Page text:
So which one is better? You really can't go wrong with either product. If you're familiar with Norton products and like their setup and design, go with Utilities. If you don't have as much money to spend, then Nuts and Bolts might be worth a look.
Before you purchase either program, however, a good idea would be to test both at a computer store, then decide which one best suits your needs. To help you choose, we've provided a table comparing some of the features of each program.
Oil Change Fixes Program LeaksWith program updates, patches and bug fixes popping up quicker than the local fast food restaurant, keeping your computer in top form can seem like a full time job. Norton Utilities and Nuts & Bolts can refresh your PC, but what about your other programs?
That's where Oil Change, a new program from Cybermedia software, comes in. Oil Change automates the job of finding software updates and patches by checking a centralized database to determine whether or not your computer's programs have the latest drivers, patches, and fixes.
First, it takes an inventory of all the applications and drivers on your system's hard drive. Next, it checks the central database for whatever upgrades and patches are available for download from the Internet. It also tells you what the benefits are from receiving each upgrade.
In some cases, Oil Change will automatically download the updates to your system. Other patches and fixes need to be installed manually. For safety's sake, the program automatically backs up any drivers that are affected by new upgrades and patches. This way, if an incompatibility issue arises, you can reinstall the old drivers to take care of any possible software conflicts.
Oil Change has an Undo option that will remove any patches or updates you install and replace them with the previous programs and drivers. (Unfortunately, this feature only works on upgrades that Oil Change has handled automatically.) There's also a Scoreboard feature which logs each upgrade you've made to your system and keeps track of whether you've made the upgrade manually or automatically. And for users who like to be informed of the latest changes to their system's drivers and applications, Oil Change will notify you via e-mail whenever a new patch or fix is available for downloading.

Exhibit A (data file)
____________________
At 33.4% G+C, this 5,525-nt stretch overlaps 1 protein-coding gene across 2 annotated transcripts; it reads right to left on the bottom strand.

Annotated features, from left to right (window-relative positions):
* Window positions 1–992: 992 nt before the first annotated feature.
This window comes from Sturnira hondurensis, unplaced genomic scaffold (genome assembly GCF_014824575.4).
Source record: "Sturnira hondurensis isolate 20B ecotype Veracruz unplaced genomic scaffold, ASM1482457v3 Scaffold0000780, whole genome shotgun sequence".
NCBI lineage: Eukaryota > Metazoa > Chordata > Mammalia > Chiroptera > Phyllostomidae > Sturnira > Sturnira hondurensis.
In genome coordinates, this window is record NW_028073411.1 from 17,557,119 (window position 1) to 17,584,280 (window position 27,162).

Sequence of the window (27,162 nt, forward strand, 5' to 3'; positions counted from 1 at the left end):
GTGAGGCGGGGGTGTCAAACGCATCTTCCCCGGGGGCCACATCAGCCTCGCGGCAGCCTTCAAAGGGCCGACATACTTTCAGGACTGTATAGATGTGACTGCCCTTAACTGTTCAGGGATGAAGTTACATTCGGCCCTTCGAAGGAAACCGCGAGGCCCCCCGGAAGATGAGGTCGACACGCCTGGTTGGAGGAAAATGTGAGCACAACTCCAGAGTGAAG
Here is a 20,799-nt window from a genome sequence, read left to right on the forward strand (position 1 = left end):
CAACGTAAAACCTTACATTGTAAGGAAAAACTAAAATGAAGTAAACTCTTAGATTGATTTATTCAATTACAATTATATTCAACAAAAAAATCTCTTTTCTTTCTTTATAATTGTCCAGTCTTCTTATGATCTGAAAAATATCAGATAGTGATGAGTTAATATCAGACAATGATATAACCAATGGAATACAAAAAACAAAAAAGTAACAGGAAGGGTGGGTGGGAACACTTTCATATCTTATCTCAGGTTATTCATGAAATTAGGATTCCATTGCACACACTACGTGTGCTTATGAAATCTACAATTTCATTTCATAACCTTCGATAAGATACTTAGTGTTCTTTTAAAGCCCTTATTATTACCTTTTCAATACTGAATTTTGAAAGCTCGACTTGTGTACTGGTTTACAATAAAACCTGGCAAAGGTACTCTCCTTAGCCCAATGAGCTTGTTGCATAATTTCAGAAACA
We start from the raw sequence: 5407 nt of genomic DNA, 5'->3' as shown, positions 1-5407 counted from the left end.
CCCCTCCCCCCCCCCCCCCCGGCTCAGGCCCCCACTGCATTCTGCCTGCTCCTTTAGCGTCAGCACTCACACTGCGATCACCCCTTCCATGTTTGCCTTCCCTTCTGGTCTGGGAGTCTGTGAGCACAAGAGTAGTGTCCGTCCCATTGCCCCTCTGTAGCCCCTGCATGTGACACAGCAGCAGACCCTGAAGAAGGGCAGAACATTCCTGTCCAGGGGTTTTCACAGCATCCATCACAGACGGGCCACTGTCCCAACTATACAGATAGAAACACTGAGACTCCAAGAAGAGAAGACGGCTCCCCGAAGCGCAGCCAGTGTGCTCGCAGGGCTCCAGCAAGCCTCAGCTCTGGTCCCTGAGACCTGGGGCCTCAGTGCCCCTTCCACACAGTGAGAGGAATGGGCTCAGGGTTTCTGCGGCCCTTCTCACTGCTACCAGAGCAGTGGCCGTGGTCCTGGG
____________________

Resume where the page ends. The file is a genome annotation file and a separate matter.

There are a couple of downsides to Oil Change, however. For instance, the company's central database currently provides upgrades and patches to only about 700 programs, although that number is expected to grow rapidly in the near future. Another problem is that it's not free. After one year, users will be charged an annual fee to access to program's database of downloads. If you have a relatively small amount of programs and don't want to pay a yearly charge, you may be more content to browse the Web yourself and make manual upgrades and changes to your system's software. However, if time is a factor and you have dozens of older programs that need to be updated, Oil Change might be worth a look.
In the second part of this series, we'll review a number of services available on the Internet that will help you maintain your computer online. In part 3, we'll help you set up a schedule for maintaining your computer and list some essential pieces of hardware and software you should have to keep your PC up and running properly. As always, we welcome your feedback. If you have any questions or comments about this or other articles in the column, please feel free to contact me.